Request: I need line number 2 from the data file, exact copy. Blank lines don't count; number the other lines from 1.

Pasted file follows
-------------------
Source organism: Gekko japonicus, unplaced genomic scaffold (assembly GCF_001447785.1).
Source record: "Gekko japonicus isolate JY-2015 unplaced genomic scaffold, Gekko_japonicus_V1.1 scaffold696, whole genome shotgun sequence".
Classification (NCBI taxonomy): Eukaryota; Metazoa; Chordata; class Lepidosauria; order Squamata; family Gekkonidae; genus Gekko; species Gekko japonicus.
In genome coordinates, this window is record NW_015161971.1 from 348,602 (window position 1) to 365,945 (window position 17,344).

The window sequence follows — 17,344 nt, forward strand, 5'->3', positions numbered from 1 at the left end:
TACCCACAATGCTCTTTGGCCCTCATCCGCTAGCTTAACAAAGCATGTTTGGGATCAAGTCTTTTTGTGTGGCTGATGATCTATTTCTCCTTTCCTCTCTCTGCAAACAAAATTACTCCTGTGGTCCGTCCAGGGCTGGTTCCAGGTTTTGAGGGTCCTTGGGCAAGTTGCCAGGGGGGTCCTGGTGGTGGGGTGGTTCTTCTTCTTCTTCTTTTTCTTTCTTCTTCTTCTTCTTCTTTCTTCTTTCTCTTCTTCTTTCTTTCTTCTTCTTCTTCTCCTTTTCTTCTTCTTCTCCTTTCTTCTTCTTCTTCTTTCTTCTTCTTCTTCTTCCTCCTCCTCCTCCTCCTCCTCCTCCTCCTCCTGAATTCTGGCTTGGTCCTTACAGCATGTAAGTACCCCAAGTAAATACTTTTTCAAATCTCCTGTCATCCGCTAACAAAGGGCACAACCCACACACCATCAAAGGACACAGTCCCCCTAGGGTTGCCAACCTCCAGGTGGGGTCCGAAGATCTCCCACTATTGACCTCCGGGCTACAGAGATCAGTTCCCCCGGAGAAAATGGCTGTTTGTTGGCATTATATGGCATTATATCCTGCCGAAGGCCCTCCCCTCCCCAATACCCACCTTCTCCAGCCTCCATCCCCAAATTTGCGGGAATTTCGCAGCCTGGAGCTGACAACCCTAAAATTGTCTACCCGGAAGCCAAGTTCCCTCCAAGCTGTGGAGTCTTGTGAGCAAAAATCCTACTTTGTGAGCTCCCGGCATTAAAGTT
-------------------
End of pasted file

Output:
Source record: "Gekko japonicus isolate JY-2015 unplaced genomic scaffold, Gekko_japonicus_V1.1 scaffold696, whole genome shotgun sequence".